Las Vegas Sun

October 19, 2019

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Sun editorial:

Our president does not stand for or speak for our nation’s values

Before he ran for president, Donald Trump spent decades being a loudmouthed critic of America and many of its citizens. It worked so well for him that in 2016, he turned his trash talk of the nation into the central theme of his campaign.

So if this raging hypocrite followed his own standards, he’d be on his way out of the country now that he’s condemning citizens who speak out about the country’s shortcomings.

This is a man who even as president has rarely gone a day without savaging Americans, their leaders, their cities or their institutions. Citizens who don’t agree with him are labeled losers, enemies of the nation, crooks and so forth. He describes the nation’s largest cities — and not coincidentally some of its brownest — as hell holes of crime and homelessness. He attacks people in his own Cabinet, who, by the way, he hand-selected.

Outside of his inner circle, hardly anyone escapes his ranting. Not veterans, not families of fallen soldiers, not the U.S. intelligence community, not the justice system and certainly not those he clearly considers inferior, including women, migrants and minorities.

That’s important to remember given his tweets and remarks over the past couple of days about several prominent women of color in the U.S. House of Representatives.

His behavior not only revealed a double standard, but once again showed the racism that festers at Trump’s core.

Trump’s father, who was arrested at a pro-KKK rally in New York, would no doubt be beaming with pride. The klansman’s son in the Oval Office is doing dad proud in trying to push minorities out of the country.

Then there’s Trump’s inexplicable anti-Semitism, not just for him but among his Jewish supporters who clearly can’t see or hear the bigot in their midst. Yet Trump’s anti-Jewish bias was on display for all the world to see when he supported the white nationalist thugs in Charlottesville, Va., who carried torches through the streets while chanting “Jews will not replace us.” Now comes his ugliness toward the lawmakers. It started with a tweetstorm Sunday in which Trump said they should return to “the places from which they came” — not only a shockingly un-American statement but an idiotic one as well, given that three of them were born here and the fourth came here as a young child. In an appearance Monday at the White House, Trump doubled down by claiming the congresswomen passionately “hate our country.”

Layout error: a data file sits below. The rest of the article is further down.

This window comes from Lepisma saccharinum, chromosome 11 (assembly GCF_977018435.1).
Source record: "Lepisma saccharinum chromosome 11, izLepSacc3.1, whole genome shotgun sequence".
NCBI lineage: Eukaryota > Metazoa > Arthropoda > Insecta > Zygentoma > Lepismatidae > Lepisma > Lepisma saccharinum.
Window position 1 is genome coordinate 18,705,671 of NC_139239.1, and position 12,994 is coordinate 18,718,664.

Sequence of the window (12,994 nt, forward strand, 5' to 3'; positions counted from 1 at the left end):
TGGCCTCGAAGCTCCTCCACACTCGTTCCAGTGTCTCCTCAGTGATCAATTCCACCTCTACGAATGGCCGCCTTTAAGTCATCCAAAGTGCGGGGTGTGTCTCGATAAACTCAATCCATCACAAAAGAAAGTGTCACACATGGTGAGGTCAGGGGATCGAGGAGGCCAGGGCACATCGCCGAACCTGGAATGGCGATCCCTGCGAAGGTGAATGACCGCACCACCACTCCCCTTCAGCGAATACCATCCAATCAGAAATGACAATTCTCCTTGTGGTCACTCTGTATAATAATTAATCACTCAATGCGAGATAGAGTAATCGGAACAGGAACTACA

Not only did that comment significantly misrepresent the lawmakers’ stated views, it was nonsense coming from a president who is institutionalizing hate in America. It would not be an understatement to say that hate has no bigger cheerleader than Trump.

Let’s be clear: When it comes to the congresswomen targeted by Trump, many Americans disagree with some or all of their views. But we don’t react with racism and tell them they should get out. That’s not how Americans treat their fellow citizens — we may argue, but we respect each other’s rights to hold viewpoints different than ours.

Now, however, we’re facing yet another insidious moment in a presidency full of them, with Trump trying desperately to tear Americans apart along racial and political lines.

If Trump understood or cared about the Constitution he is sworn to protect, he would know that criticizing and trying to make the nation better is the soul of being an American. Generations of our forebears have fought and died for our right to call out our nation’s flaws and demand that they be fixed.

Conversely, blindly obeying Trump or any other elected leader is the least American thing one can do. The notion of acquiescing to a Dear Leader wannabe like Trump runs completely contrary to our nation’s values.

As President Theodore Roosevelt once wrote in a newspaper column after he left office: “To announce that there must be no criticism of the president, or that we are to stand by the president, right or wrong, is not only unpatriotic and servile, but is morally treasonable to the American public.”

Roosevelt wrote those words 101 years ago, but they ring as true as ever today as Americans deal with a divisive, racist president.